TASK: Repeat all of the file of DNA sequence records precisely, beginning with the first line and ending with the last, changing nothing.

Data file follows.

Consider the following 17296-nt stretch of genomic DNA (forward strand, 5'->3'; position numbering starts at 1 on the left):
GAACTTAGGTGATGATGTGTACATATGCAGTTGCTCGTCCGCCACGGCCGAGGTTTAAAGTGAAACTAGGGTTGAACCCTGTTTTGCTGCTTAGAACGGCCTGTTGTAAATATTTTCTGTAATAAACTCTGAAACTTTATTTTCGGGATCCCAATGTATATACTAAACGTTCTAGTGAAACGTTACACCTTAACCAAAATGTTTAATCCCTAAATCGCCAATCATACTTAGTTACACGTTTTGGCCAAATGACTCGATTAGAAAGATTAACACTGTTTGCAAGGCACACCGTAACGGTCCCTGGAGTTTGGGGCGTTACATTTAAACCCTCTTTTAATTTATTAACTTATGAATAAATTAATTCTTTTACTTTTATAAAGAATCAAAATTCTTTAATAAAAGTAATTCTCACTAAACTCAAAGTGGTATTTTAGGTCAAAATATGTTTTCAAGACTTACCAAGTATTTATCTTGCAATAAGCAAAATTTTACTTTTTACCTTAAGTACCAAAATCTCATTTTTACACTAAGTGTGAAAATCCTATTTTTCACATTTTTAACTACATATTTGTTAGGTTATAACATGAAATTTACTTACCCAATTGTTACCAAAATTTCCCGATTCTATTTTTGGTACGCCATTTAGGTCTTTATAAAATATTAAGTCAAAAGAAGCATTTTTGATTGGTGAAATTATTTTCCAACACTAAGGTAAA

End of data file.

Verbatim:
Consider the following 17296-nt stretch of genomic DNA (forward strand, 5'->3'; position numbering starts at 1 on the left):
GAACTTAGGTGATGATGTGTACATATGCAGTTGCTCGTCCGCCACGGCCGAGGTTTAAAGTGAAACTAGGGTTGAACCCTGTTTTGCTGCTTAGAACGGCCTGTTGTAAATATTTTCTGTAATAAACTCTGAAACTTTATTTTCGGGATCCCAATGTATATACTAAACGTTCTAGTGAAACGTTACACCTTAACCAAAATGTTTAATCCCTAAATCGCCAATCATACTTAGTTACACGTTTTGGCCAAATGACTCGATTAGAAAGATTAACACTGTTTGCAAGGCACACCGTAACGGTCCCTGGAGTTTGGGGCGTTACATTTAAACCCTCTTTTAATTTATTAACTTATGAATAAATTAATTCTTTTACTTTTATAAAGAATCAAAATTCTTTAATAAAAGTAATTCTCACTAAACTCAAAGTGGTATTTTAGGTCAAAATATGTTTTCAAGACTTACCAAGTATTTATCTTGCAATAAGCAAAATTTTACTTTTTACCTTAAGTACCAAAATCTCATTTTTACACTAAGTGTGAAAATCCTATTTTTCACATTTTTAACTACATATTTGTTAGGTTATAACATGAAATTTACTTACCCAATTGTTACCAAAATTTCCCGATTCTATTTTTGGTACGCCATTTAGGTCTTTATAAAATATTAAGTCAAAAGAAGCATTTTTGATTGGTGAAATTATTTTCCAACACTAAGGTAAA